For Which It Stands

  • Published
  • By Senior Airman Benjamin Sutton
  • 366th Fighter Wing Public Affairs
The flag of the United States of America is one of the most recognizable symbols of our Nation. People from other nations across the world know our flag when they see it. Most of us grew up in a home where our parents, grandparents or neighbors flew the flag. Now we are grown up, and many of us choose to fly a flag in front of our homes.

Personally, I feel the flag represents honor, courage, independence and sacrifice. It is a constant reminder of home for military personnel who are deployed overseas. I remember feeling safer during my last deployment when we drove past the flag coming onto base. It reminded me of home and made the long deployment a little more bearable.

My grandfather is a Korean War veteran who still flies a flag every day. I remember watching him put it outside of our house every morning. He explained to me how important it is to treat the flag with respect and display it properly.

Both my grandfather and I have friends who passed away and received a flag draped over their caskets. We understand the sacrifice made by thousands of military personnel for the country they love. So, we fly our flags to honor our fallen friends and because of the enormous pride we feel for our country.

According to Air Force Pamphlet 34-1202 flags play an important role in every military ceremony, and there are formal rules of etiquette with regard to their use and display. The National flag of the United States of America is the most important symbol of our nation's past and future, and it's important that we not only display it proudly, but properly too.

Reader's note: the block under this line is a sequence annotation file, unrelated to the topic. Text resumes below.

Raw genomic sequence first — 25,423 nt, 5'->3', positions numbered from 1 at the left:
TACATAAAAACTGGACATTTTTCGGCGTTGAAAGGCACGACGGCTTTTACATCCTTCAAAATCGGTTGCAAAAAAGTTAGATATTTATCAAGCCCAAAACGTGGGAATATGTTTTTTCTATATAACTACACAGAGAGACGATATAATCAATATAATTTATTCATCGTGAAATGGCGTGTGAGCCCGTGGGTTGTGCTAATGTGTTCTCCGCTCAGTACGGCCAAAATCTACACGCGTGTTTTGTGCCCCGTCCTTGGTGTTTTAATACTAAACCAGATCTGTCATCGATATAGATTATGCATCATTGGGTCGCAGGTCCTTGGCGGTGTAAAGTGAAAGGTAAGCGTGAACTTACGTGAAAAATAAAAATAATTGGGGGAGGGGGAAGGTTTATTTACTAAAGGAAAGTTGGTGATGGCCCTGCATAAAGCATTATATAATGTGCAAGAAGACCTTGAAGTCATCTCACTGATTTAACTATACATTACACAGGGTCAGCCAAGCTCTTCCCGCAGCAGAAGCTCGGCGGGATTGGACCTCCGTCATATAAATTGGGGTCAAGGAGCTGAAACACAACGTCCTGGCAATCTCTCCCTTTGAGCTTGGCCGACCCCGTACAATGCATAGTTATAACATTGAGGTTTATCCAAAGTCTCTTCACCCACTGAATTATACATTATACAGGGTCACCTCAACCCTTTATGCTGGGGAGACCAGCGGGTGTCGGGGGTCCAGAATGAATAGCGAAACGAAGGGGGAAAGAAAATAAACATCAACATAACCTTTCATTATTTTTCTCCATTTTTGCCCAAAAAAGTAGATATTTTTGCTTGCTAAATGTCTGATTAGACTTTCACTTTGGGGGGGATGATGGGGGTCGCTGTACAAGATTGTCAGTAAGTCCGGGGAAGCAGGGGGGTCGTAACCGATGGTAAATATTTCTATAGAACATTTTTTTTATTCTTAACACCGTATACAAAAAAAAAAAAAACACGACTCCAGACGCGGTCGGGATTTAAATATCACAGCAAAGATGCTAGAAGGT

I live on base, and sometimes in the evenings my son and I go for a walk. He always asks about the flags we see. I explain to him about proper etiquette and why showing respect for the flag is so significant.

We talk about the courage of our founding fathers who fought for our freedom so long ago and how the flag was different back then after we won our independence. We talk about all the military personnel throughout history who fought under the flag and gave their lives for this nation.

I hope he feels secure when he looks at it, just like I do. No matter where I am, seeing the flag flying always makes me feel a little more relaxed and safe.

The Flag Code states that prior to Flag Day on June 14, 1923, there were no federal or state regulations governing display of the flag. It was on that date the National Flag Code was adopted by the National Flag Conference.

It is the universal custom to display the flag from sunrise to sunset on buildings and on stationary flagstaffs in the open. However, it may be displayed 24 hours a day if properly illuminated during hours of darkness.

The flag should not be displayed on days when the weather is inclement, except when an all weather flag is displayed. Also, it should never touch anything beneath it, such as the ground, the floor, or water.

I love when the flag is displayed all around towns and at sporting events like the Olympic Games. Every time an American athlete wins an event and the flag is raised with the national anthem playing in the background...I get chills. That is the symbolic power of our flag.

Our flag is flown from the tops of our tallest buildings and largest ships, and watches over the courtrooms and classrooms throughout America. It has even left this world behind as it traveled to the limitless reaches of space, and even now watches over all the Earth from its home on the moon.

The 19th century social reformer, Henry Ward Beecher, said of the flag, "A thoughtful mind when it sees a nation's flag, sees not the flag, but the nation itself. And whatever may be its symbols, its insignia, he reads chiefly in the flag, the government, the principles, the truths, the history that belong to the nation that sets it forth. The American flag has been a symbol of liberty and men have rejoiced in it."